3) Civil service reform

FistSpeak to most Blarities, and there’s one group of people that has them spitting and swearing almost as much as the Brownites do – and that’s the Civil Service. As they see it, Britain’s “Rolls Royce” bureaucracy is actually more like an old, spluttering tractor; unwieldy and not given to speed or efficiency. And they sometimes even admit that they’re jealous of the Coalition’s to make the Civil Service more responsive and accountable. There is, after all, much to admire in the Cabinet Office’s Civil Service Reform Plan. It might sound obvious that permanent secretaries should have their responsibilities published and benchmarked, or that they should have had “at least two years’ experience in a commercial or operational role” – but these are only just becoming formal expectations. And, what’s more, Mr Maude’s department is doing a lot to lead by example. The part-privatisation of the Cabinet Office’s “Nudge Unit” is a demonstration of how Whitehall could operate in future.

RutEver tried reforming the Civil Service hand-in-hand with the civil servants themselves? It can prove rather difficult, as Francis Maude has surely discovered. His reform plan was only published last year – about two years later than it should have been – and there’s still an almighty tussle over many of its provisions, as relations between ministers and mandarins have soured. It’s clear from his statements, as well as his official visits, that Mr Maude would like to go further – but we’re still a long way from the sorts of bureaucracies seen in countries such as Singapore and New Zealand, let alone from Hiltonian aspirations for a Civil Service that is only a tenth of its current size. The fact that Bernard Jenkin is now calling for a parliamentary commission on civil service reform is testament to the difficulties that the Cabinet Office is struggling to overcome.

4) Cyber-security

Fist£27 billion. That’s the figure that rushes to the lips of government staff when the topic of cyber-security arises. It is, apparently, the amount that cyber-crime costs the British economy each year – and it helps explain why the Coalition has funnelled £650 million into a new cyber security programme. At the forefront of this effort is the Cabinet Office, helping coordinate Whitehall’s own defences against attack and also spreading the word more generally, and particularly to businesses which are at risk. Francis Maude has been particularly keen to establish new research institutes for cyber-security, with one already set up within Oxford University.

RutAs with the Cabinet Office’s search for cost savings, there are few clear caveats to apply to this one. All evidence suggests that the Government is making progress. But that doesn’t mean that it’s all easy walking. “The difficult part,” says one official, “is persuading businesses – including small businesses – that this is isn’t some phantom problem. They do need to defend against it.”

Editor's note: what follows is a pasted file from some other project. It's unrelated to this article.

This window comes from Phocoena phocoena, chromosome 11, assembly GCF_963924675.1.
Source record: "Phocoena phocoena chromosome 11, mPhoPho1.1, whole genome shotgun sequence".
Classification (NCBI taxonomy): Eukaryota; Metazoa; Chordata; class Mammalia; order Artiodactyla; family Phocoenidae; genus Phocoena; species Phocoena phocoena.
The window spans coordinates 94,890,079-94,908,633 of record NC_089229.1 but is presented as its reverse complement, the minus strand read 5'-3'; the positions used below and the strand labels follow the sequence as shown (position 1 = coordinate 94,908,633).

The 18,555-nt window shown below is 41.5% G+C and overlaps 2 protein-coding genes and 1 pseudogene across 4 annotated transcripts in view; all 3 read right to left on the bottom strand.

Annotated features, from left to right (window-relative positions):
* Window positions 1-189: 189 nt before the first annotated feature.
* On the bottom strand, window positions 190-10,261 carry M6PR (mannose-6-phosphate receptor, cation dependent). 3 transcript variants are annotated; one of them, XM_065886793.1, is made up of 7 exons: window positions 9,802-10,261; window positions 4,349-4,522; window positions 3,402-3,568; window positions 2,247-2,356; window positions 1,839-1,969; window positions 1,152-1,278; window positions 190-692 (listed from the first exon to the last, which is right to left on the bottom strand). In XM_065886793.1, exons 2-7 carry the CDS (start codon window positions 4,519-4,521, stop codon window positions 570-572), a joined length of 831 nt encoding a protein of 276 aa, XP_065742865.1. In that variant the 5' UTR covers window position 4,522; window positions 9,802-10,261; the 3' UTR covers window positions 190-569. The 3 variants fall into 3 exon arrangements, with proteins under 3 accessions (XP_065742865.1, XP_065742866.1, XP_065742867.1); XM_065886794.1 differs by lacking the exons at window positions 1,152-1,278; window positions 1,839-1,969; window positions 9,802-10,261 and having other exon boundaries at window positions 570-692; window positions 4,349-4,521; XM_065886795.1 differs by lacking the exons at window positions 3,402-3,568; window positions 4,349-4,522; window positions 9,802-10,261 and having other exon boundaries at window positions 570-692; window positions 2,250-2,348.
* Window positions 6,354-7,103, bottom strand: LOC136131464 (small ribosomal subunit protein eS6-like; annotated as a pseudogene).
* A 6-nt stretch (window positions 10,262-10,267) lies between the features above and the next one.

5) Coalition

FistIt’s easy to forget, with the rising levels of personal and political animosity between the Tories and Lib Dems, that the Coalition is itself quite a radical statement. British politics is adversarial and doesn’t suit high-principled cooperation, to the extent that not one of the four hung parliaments in the last century lasted longer than two years. And the reason that unhappy trend has been bucked? The Cabinet Office cannot claim all the credit, but it can claim a good portion of it. From the original agreement to last year’s mid-term review, much of the glue that holds the Coalition together has been manufactured in 70 Whitehall, by ministers including Oliver Letwin and David Laws. And, by most accounts, this has been a particularly friendly process. “We are the Coalition,” laughs one Cabinet Office employee. “Or at least the most coalitious department there is.”

RutThe Cabinet Office may be coalitious, but its efforts are hampered by the state of the Coalition around it. The mid-term review was a case in point. Its new provisions didn’t fire the imagination as much as those in the original Coalition Agreement, and its publication was undermined by intra-party bickering in the days that followed. It’s hard to cultivate the spirit of the Rose Garden when this Government is in its autumn, with winter approaching.

Getting out of those ruts

What will help the Cabinet Office to be as radical as it wants to be? There is no single solution to such a multi-headed problem, but one recommendation did keep popping up in my conversations. And that was for the Cabinet Office and the Treasury to work more closely with each other. Together, they are meant to form the government of government; with one half providing the strategy and the other the money. But observers suggest that, as during the Brown era, power is still concentrated too heavily in the Treasury, with little coordination between the two departments. If the Cabinet Office’s radicalism really is to thrive, the message came, it cannot be marginalised – only then might people start answering “Francis Maude” to that question for this sullen Monday morning.